Araku Valley's aromatic coffee in instant

Araku Valley's aromatic coffee in instant

Araku valley near Visakhapatnam of Andhra Pradesh is the home for honey, tamarind, ginger, spices and nuts, enabling the tribal people to earn a decent living despite a tough life in the hilly terrain. Araku is also known for its coffee, grown as an inter crop with black pepper in around 40,000 hectares in the entire Eastern Ghats.

The Girijan Cooperative Corporation (GCC), which facilitates marketing of  forest products cultivated or collected by tribals in the state, is now planning to enter retail coffee market from February 2017 to bring the aromatic Arabica coffee close to its connoisseurs in the instant form.

The much-awaited step was taken more than a decade and half after introducing its Anantagiri coffee in the market. Coffee grows on the slopes of the Visakha agency from Anantagiri to Araku both in government-controlled and tribal-controlled slopes. More than one lakh farmers cultivate coffee beans in small patches. According to the GCC, tribals produce around 7,000 tonnes of coffee every year.

In 2010 the Narsipatnam-based Coffee Board Regional Research Station and Nandi Foundation marketed the Araku coffee in the name of “Araku Emerald”. It was an instant hit as no pesticide was ever used to cultivate the coffee beans giving it a special aroma. Nandi Foundation was exporting about 400 tonnes of coffee to some of the European countries.

However, the organic coffee never found its due place in the domestic market which is dominated by a few multinational brands as the coffee is made available in the instant form.

The rare Araku coffee can be tasted at the coffee shop and museum in the Araku Valley. Tourists make a beeline for the coffee shop attracted by the aroma of the freshly brewed filter coffee. The shop also offers coffee powder, chocolate made of coffee and a glimpse into the journey of coffee in the country and specifically Visakha forest area.

“Not everyone can travel to Araku to taste the coffee and many don’t have a coffee maker with them to prepare fresh coffee every day. Many ask us for instant coffee,” the salesman at the coffee shop says. The coffee can also be tasted in one of the roadside shops on the 40-km ghat road from Sringavarapu Kota to Araku.

The corporation has roped in 160 distributors, in Andhra Pradesh and Telangana to market at least 20 tonnes of coffee products worth Rs 50 lakh. “The aim is to take the sales to 100 tonnes,” a GCC official said. Around 50 kg of beans have been sent to two roasting units at Kushalnagar in Karnataka and Duggirala near Tenali of Andhra Pradesh to convert them into powder form.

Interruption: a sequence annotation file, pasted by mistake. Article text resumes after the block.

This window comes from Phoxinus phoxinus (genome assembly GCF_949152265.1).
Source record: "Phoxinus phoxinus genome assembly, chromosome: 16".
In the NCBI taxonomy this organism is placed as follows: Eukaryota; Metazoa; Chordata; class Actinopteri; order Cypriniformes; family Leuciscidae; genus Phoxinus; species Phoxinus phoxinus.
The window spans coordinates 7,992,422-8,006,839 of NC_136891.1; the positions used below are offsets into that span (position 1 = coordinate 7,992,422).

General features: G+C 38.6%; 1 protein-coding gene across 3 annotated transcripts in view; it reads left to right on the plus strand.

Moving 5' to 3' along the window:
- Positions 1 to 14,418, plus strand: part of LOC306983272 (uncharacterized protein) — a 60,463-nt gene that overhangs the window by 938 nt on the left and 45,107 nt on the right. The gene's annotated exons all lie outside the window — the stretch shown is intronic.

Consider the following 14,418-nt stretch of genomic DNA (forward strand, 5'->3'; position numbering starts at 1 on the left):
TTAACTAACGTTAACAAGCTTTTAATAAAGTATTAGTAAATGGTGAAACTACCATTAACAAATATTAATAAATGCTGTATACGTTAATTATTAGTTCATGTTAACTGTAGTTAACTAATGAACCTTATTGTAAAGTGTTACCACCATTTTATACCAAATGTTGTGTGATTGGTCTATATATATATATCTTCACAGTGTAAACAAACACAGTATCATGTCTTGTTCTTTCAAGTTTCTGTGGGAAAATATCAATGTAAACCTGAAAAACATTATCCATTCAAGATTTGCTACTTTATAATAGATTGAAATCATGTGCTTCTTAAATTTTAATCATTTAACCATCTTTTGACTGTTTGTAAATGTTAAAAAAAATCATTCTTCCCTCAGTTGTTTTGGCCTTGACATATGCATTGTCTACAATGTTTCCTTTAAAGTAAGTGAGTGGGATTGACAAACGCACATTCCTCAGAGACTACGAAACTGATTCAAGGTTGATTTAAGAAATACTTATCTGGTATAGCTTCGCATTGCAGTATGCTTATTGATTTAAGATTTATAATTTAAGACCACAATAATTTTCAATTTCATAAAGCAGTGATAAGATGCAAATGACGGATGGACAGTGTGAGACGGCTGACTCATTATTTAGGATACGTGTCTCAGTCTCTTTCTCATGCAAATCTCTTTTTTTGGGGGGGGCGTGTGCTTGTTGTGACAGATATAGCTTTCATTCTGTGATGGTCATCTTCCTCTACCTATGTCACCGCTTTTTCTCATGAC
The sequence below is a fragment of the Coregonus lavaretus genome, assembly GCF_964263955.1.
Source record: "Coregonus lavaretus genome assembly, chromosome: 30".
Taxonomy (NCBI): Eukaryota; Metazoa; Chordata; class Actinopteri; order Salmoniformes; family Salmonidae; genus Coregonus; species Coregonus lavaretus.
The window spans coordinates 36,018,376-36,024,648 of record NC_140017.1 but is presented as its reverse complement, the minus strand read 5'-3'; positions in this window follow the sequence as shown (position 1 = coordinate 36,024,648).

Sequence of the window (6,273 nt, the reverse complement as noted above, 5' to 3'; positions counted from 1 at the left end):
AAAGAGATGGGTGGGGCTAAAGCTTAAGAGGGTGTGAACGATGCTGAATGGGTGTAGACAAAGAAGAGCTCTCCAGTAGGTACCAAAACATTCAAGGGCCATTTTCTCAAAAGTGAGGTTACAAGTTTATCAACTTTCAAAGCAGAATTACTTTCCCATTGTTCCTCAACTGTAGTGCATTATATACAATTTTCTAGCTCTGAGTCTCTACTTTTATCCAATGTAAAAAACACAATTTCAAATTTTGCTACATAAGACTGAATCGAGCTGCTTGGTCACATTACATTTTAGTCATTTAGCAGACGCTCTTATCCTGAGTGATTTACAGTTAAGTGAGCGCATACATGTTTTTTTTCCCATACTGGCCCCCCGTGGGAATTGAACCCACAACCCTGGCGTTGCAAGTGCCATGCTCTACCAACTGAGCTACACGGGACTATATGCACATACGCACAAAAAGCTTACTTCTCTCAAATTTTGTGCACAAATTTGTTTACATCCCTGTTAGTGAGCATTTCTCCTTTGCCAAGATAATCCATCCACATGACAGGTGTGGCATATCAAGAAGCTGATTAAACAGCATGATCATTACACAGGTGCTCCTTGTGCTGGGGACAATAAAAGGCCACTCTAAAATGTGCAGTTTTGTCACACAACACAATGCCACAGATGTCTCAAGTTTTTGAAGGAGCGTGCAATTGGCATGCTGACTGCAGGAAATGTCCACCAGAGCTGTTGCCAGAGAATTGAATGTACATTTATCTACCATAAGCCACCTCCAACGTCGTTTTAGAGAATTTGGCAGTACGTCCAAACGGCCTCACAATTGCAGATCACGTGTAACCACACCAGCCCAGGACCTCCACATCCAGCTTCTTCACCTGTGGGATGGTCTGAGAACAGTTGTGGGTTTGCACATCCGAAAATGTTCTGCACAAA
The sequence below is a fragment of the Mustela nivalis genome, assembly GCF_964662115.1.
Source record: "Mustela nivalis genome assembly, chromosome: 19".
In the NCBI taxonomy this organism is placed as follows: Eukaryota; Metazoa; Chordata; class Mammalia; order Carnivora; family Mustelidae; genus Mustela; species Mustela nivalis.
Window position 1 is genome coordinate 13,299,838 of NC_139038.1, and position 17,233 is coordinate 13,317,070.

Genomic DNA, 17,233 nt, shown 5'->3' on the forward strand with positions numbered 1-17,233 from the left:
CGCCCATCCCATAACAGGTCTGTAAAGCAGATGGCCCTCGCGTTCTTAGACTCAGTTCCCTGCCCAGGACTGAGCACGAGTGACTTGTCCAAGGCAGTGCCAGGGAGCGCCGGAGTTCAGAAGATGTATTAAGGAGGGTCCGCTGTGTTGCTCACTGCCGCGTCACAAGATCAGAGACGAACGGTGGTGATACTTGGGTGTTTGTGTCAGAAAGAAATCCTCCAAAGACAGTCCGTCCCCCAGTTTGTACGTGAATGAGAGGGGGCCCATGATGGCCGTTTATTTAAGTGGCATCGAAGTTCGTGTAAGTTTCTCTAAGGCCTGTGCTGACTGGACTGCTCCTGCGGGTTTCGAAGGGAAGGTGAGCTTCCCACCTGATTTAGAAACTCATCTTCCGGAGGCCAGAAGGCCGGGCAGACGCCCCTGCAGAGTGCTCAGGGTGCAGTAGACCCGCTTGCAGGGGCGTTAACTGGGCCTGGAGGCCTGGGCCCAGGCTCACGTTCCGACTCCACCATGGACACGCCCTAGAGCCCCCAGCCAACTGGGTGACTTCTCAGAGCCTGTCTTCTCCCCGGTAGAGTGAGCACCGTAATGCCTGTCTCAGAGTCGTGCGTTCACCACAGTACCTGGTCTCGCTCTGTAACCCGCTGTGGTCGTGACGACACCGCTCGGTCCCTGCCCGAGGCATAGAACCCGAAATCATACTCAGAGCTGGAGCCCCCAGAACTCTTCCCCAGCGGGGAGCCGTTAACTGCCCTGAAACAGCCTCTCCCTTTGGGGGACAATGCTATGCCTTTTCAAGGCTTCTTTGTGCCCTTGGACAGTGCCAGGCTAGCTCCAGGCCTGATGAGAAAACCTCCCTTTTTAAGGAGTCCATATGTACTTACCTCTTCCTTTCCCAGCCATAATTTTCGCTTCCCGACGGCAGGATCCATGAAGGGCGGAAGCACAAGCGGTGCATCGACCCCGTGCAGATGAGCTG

Then the instant form will be sent to a private laboratory in Bengaluru for tasting. If found suitable to market the Araku instant coffee will be sold in packets of 50 gm, 100 gm, 250 gm, and 500 gm. At present the GCC is selling a 200 gm Araku filter coffee (60% coffee, 40% Chicory blend) at Rs 120, and 200 gm of pure Araku filter coffee powder at Rs 130. There is also a plan to bring “Visakhi” a new special-blended coffee (70:30) very soon. Last year the corporation procured 1,400 tonnes of beans from Visakha agency out of which 90% is sold through e-auction.

Remaining coffee is being sold through different outlets in Araku valley and its surrounding tourists spots. GCC vice-chairman and Managing Director ASPS Ravi Prakash said that opening of new marketing avenues is vital as the tribal people have been cheated by middlemen for too long. “Coffee was appreciated by delegates of BRICS, World Fleet Review and Prime Minister Narendra Modi himself when he visited Visakhapatnam. But mere branding will not help, we must actively distribute the coffee in the form demanded by the consumer,” he says.

Chipping in to make  a tribal retail brand, around 20,000 farmers have registered themselves with the corporation and another one lakh have agreed to supply beans to it. The GCC has almost tripled its procurement rates beating the middlemen in their game. “Middlemen from the plains come here and purchase our products at very low rates. Now we have decided to sell only to the corporation,” a farmer in Tyda hamlet said.

Other than coffee the tribal farmers sell rock bee honey, tamarind, different kinds of nuts, kumkum, and mango flavoured ginger in local weekend markets. The state procures 25 different products from the tribals and markets them. The government is setting up an exclusive showroom in the capital region of Amaravati.

From its part, the Andhra Pradesh Government recently announced that it has a target of cultivating coffee in one lakh acres in the agency area and to increase the turnover of the GCC from Rs 80 crore to Rs 350 crore. Social Welfare Minister Ravela Kishorbabu has said that the government is willing to advance loans to 10,000 coffee growers in the agency area and has already deferred collection of farming loans of 20,000 farmers worth Rs 1.88 crore. With the government determined to create brand identity, the world famous organic tribal coffee, the lesser-known tribes of the Eastern Ghats, are poised to find a prominent place among various brands of instant coffee.


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